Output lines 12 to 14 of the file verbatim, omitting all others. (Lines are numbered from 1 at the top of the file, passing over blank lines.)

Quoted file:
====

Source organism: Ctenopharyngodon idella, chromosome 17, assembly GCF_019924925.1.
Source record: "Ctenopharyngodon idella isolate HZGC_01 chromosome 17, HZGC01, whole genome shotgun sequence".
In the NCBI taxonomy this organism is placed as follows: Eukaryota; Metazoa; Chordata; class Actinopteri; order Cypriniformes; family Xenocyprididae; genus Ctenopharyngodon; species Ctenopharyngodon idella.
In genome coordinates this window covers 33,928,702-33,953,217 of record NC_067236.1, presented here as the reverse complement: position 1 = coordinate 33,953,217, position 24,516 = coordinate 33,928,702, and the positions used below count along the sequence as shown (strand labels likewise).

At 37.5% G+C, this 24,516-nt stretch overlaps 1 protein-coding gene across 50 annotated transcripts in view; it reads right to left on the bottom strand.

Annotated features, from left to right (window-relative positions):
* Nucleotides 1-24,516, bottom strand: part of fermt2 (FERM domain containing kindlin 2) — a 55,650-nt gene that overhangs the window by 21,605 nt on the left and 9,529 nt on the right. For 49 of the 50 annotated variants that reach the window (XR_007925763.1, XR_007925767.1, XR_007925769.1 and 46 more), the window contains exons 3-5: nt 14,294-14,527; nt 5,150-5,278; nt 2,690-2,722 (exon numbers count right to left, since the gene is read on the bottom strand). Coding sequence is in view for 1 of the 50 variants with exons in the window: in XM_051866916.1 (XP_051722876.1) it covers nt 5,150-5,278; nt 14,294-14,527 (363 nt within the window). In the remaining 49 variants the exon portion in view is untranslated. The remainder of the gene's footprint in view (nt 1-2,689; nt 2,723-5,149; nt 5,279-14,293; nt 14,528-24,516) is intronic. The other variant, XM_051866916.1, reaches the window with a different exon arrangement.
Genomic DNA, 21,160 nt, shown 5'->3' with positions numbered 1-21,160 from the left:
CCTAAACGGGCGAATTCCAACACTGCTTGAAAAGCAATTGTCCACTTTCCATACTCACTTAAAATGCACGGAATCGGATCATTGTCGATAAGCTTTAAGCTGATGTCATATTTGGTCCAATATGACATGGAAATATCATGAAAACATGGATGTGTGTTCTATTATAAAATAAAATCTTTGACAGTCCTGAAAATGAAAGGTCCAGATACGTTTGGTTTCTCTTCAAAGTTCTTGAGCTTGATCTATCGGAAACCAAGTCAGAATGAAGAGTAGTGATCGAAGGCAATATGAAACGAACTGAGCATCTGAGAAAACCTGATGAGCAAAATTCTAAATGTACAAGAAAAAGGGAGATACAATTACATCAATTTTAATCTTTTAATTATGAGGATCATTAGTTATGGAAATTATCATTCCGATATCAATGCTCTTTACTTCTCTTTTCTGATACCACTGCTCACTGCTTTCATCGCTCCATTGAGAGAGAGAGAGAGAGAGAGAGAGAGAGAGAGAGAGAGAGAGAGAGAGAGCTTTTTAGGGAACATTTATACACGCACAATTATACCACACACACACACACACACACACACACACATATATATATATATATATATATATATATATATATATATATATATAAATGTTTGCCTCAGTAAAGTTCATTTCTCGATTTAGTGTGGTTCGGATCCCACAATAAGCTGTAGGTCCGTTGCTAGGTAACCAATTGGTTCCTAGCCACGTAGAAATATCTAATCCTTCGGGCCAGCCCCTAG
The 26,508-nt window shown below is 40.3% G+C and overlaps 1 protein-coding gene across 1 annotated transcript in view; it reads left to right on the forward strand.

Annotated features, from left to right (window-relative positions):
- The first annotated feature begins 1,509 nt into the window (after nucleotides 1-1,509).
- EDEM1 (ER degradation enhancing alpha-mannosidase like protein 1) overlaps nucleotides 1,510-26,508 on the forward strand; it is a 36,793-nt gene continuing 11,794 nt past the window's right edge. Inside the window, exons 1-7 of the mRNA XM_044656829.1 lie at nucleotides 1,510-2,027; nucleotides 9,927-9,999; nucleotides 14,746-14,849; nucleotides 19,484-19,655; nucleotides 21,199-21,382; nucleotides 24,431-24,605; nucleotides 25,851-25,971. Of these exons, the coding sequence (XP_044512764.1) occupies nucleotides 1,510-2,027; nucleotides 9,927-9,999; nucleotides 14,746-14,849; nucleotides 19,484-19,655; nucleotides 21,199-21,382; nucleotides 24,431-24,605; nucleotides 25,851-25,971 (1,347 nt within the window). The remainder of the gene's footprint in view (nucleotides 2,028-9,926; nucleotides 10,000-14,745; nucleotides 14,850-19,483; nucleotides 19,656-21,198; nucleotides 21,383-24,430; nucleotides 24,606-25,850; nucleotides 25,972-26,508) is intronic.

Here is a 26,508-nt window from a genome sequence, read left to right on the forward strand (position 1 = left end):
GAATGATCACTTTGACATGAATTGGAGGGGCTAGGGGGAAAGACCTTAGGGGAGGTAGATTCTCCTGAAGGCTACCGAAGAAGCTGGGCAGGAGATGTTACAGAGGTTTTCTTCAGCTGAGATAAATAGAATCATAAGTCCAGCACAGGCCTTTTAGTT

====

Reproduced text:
- The first annotated feature begins 1,509 nt into the window (after nucleotides 1-1,509).
- EDEM1 (ER degradation enhancing alpha-mannosidase like protein 1) overlaps nucleotides 1,510-26,508 on the forward strand; it is a 36,793-nt gene continuing 11,794 nt past the window's right edge. Inside the window, exons 1-7 of the mRNA XM_044656829.1 lie at nucleotides 1,510-2,027; nucleotides 9,927-9,999; nucleotides 14,746-14,849; nucleotides 19,484-19,655; nucleotides 21,199-21,382; nucleotides 24,431-24,605; nucleotides 25,851-25,971. Of these exons, the coding sequence (XP_044512764.1) occupies nucleotides 1,510-2,027; nucleotides 9,927-9,999; nucleotides 14,746-14,849; nucleotides 19,484-19,655; nucleotides 21,199-21,382; nucleotides 24,431-24,605; nucleotides 25,851-25,971 (1,347 nt within the window). The remainder of the gene's footprint in view (nucleotides 2,028-9,926; nucleotides 10,000-14,745; nucleotides 14,850-19,483; nucleotides 19,656-21,198; nucleotides 21,383-24,430; nucleotides 24,606-25,850; nucleotides 25,972-26,508) is intronic.

Here is a 26,508-nt window from a genome sequence, read left to right on the forward strand (position 1 = left end):